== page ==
I was born in the hot, humid jungle of the Amazon in the lovely country of Brazil. My future adoptive mother was a nurse and became good friends with my biological mother who became her helper/assistant years before I was born. My future adoptive mother helped deliver me as a baby, but had gotten plenty of practice delivering other babies before I came along. Due to certain circumstances for my safety, my biological mother wanted me to have a better life than what she had there and asked my adoptive mother to adopt me. For my biological mother, this was the hardest thing she ever had to do, but she felt in her heart this was what she had to do and wanted the best for me. My adoptive mom began the process of the adoption which was not easy, but eventually after 2 years everything worked out. In an effort to make a better transition into Kindergarten, my adoptive mother taught me English. I still have a tape of myself singing and speaking in broken English to my grandfather. I became fluent in the English language just by playing with other kids in Kindergarten.
Around the age of 3 or 4, the little village I lived in did not have a main water structure for everyone. I’m not sure how it happened, but the days leading up to the “big event”, I knew something important was happening. As a child, I sensed the excitement of the adults and I felt a certain happiness in the air. I just remember a lot of men working for days putting a pipe in the ground and building a structure. The day finally came and we finally had clean running water that everyone in the village could benefit from. I think you now understand why any water charity is so dear to my heart. There were many interesting people I also met as a very young child. Some of the men I met felt larger than life to me. I later found out they were anthropologists, adventurers, archaeologists, pathologists, scientists, American researchers and pilots. I have flown on all types of planes from small one & two engine planes, huge army planes, 747’s but my favorite as a child were the water planes. There is nothing like landing on water on a plane specially designed to gently land on the river, it truly is one of the greatest sensations you can ever feel. Thus began my love for Indiana Jones when the movie came out when I was much older. Indie reminded me of my friends that I met as a young child, even down to the hat. These people I met were literally real life Indiana Jones to me, some world wide known and admired by famous institutions in London and the USA. The picture below is of me relaxing for mom to take a picture before I got up in .013 seconds to go back to playing.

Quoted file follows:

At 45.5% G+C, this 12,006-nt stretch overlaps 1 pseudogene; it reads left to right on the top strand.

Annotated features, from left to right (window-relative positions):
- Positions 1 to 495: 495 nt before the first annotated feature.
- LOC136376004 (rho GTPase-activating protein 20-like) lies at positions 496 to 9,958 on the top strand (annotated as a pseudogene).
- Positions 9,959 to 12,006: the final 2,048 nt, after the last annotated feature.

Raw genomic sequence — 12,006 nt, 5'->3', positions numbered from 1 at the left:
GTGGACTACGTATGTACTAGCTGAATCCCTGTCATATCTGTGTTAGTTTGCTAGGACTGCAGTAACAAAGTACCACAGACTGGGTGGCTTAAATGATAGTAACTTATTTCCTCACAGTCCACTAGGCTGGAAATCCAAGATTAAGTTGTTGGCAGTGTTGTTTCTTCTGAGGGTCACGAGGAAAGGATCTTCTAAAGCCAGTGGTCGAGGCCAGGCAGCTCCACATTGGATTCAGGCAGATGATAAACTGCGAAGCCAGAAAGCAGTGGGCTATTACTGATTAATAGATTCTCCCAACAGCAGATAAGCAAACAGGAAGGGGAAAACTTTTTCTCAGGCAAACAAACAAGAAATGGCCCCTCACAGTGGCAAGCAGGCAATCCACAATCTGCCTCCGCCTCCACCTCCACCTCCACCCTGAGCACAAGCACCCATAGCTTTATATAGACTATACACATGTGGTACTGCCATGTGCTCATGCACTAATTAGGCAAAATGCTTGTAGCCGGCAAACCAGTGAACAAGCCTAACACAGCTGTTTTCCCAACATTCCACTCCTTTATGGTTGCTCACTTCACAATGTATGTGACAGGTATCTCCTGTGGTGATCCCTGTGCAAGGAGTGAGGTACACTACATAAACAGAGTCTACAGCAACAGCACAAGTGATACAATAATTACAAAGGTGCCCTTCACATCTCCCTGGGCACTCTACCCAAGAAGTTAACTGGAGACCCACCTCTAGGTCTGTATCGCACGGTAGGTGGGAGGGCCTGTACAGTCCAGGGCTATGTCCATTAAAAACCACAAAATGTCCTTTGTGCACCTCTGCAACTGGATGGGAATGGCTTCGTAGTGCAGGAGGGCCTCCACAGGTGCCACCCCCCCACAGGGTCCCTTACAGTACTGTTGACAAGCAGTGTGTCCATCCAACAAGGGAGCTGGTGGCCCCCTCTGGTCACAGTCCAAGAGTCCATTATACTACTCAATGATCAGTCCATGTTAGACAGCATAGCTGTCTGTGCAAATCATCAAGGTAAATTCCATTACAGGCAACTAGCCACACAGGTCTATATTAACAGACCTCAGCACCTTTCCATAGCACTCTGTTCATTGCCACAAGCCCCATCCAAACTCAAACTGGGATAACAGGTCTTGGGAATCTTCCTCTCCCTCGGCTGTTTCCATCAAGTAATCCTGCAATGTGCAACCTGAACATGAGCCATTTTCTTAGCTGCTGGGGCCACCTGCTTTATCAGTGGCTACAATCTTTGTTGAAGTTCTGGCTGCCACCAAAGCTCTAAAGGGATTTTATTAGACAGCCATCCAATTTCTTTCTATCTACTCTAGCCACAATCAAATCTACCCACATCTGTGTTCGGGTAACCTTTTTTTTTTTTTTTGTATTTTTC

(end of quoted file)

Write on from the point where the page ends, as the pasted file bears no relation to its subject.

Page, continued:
My adoption process was completed when I turned four. I remember we had to fly to Rio to fill out some papers. During our time in Rio we went to a zoo and this gorilla drank a lot of water and spit it through the crowd. I can stand here and brag that a gorilla spat on me as a child and I was terrified yet wondered what I did to deserve such an act. My mom kept for years in her keepsake a little picture of a gorilla that I drew spitting water on the crowd. I think I still have it. If I find it, I’ll post it on here later on, it’s quite cute. Thus began my love for King Kong as I grew older. It’s amazing how the littlest things you experience as a child shape the types of movies you like later on in life; albeit it has to do more with fond memories of childhood of the people/things/animals I met than the actual movies themselves.
I went to an International English speaking school and had classmates from around the world, thus giving me the love of appreciating people from all walks of life. Some days I would hang out with my best bud from Switzerland and we’d go and make crafts at her house after school. Another day, I spent the day with my bestfriend from Trinidad. Other times I’d share lunch with my Japanese friend or hang out with my Dutch friend who later gave me my first and last cat. When I was 8 years old we flew to the USA for me to become an American citizen. We usually spent a year in the States before returning back for another 4 years in Brazil, so we took advantage this time to complete that process. Before going to court, I was so scared I’d forget how to say the Pledge of Allegiance and that the judge would scowl at me and deny my citizenship. I practiced and practiced the entire ride up to the court. The ride was about 20 minutes long, so you can just imagine the number of times I was reciting in the back seat quietly to myself. In the courtroom, there were many other people there too and we all recited together, so my fears were quickly diminished and I successfully became an American citizen. I still have my little American flag and I proudly display it.
After High School, I went to 2 different colleges here in the USA. If there is one thing I do regret now is that I never took advantage of the “Semester at Sea” program. I had gotten loads of brochures during my Junior and Senior years down in Brazil, but either because I wasn’t ready to be away from my mom or something else, but I never went. I now wish I had. I suppose I later made up for it in a small way by going on 2 cruises and visiting 6 different countries a few years ago, but studying at sea and visiting different ports would have been a dream come true. I’ll always have an eternal thirst for travel. Once you travel, it’s something that will always stay with you. Visiting different countries gives you an appreciation of what you have and a new sense of compassion for those who are less fortunate.
To be continued….